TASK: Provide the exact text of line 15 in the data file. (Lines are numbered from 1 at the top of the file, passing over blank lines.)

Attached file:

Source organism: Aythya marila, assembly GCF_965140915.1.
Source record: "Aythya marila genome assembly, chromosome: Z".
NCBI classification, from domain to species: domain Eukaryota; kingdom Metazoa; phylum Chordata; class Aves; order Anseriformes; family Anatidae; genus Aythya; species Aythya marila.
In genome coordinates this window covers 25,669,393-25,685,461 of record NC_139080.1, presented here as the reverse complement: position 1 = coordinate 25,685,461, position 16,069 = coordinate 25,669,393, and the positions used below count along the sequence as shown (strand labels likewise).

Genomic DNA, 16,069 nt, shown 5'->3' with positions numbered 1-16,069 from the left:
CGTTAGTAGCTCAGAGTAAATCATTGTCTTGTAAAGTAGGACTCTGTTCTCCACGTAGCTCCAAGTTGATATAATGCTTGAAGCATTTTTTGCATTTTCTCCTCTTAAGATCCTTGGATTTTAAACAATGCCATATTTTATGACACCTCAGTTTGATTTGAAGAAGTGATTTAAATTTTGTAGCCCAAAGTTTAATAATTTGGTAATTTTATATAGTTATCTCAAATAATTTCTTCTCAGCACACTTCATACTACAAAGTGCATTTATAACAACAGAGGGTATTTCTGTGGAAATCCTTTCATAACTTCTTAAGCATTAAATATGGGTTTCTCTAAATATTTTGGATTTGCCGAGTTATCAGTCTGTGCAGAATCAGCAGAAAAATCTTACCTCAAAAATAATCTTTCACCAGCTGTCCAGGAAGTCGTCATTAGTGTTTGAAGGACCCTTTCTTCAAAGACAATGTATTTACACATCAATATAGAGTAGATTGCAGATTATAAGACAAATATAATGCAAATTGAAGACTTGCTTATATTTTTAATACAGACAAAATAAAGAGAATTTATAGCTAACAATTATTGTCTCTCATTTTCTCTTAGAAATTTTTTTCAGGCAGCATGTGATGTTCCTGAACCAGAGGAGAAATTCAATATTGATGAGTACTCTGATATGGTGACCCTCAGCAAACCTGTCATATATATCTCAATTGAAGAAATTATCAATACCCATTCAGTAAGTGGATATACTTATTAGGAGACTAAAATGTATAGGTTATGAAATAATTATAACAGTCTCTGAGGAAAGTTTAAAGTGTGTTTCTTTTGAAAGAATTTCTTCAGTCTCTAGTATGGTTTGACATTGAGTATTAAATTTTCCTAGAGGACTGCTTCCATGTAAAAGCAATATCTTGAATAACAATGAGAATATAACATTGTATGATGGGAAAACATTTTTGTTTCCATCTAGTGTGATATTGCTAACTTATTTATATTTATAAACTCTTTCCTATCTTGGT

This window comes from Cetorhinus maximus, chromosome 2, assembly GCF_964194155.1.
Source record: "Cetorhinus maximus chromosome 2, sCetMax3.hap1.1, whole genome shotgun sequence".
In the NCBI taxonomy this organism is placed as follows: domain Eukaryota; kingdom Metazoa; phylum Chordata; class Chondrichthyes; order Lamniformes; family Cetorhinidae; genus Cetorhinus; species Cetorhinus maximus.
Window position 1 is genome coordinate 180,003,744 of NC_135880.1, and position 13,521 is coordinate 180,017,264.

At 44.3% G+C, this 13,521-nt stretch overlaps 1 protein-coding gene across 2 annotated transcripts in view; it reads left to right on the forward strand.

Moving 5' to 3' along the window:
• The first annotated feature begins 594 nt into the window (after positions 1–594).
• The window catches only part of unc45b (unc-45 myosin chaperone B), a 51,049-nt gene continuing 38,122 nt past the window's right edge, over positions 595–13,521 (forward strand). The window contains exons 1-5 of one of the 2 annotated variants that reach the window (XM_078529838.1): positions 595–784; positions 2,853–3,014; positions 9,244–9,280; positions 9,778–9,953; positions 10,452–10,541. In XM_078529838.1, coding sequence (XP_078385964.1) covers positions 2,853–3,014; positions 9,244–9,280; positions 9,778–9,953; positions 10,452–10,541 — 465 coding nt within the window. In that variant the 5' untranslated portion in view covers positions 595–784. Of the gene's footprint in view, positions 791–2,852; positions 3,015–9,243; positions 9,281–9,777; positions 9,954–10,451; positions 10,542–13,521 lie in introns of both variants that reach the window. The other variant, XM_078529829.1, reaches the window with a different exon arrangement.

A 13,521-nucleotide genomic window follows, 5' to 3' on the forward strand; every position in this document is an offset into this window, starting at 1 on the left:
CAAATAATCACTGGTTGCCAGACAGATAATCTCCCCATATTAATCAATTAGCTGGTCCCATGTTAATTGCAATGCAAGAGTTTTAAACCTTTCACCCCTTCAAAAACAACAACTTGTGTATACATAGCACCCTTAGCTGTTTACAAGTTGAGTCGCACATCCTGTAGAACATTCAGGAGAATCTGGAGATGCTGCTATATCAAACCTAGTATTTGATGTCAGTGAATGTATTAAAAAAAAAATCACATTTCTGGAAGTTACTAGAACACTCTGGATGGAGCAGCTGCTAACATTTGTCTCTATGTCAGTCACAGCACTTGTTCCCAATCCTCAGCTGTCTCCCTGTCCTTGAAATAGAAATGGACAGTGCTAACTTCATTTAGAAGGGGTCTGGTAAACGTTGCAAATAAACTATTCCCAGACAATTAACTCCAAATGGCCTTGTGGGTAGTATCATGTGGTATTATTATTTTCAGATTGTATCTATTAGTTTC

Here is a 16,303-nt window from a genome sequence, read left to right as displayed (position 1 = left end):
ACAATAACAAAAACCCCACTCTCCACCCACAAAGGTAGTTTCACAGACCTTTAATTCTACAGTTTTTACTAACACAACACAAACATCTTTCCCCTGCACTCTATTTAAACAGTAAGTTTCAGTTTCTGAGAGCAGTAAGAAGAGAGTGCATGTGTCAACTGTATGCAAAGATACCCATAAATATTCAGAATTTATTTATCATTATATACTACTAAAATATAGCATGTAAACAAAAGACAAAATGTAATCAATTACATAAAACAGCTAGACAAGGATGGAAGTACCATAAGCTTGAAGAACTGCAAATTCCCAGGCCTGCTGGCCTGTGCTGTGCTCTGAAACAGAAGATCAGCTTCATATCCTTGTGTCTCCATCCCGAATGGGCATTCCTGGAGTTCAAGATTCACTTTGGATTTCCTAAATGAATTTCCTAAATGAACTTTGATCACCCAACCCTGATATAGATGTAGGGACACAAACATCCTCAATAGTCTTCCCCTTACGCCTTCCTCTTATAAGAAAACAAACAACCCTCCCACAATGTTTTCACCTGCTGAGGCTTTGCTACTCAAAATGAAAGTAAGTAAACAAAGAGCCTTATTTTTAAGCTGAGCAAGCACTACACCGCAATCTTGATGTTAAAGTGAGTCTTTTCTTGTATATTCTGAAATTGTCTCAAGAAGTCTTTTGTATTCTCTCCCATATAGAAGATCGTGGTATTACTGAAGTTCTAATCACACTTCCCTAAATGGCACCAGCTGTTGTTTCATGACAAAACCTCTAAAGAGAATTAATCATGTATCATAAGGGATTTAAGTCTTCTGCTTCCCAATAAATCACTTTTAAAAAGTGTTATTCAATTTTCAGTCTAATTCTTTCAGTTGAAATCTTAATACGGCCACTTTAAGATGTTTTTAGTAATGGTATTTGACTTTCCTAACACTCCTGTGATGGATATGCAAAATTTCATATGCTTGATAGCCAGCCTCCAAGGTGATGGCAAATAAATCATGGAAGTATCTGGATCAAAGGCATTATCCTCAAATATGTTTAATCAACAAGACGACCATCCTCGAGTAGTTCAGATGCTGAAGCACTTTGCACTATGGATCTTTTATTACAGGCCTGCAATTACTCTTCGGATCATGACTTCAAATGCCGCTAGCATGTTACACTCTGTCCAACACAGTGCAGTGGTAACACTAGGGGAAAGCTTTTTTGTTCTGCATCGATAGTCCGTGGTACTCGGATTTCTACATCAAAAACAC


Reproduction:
A 13,521-nucleotide genomic window follows, 5' to 3' on the forward strand; every position in this document is an offset into this window, starting at 1 on the left: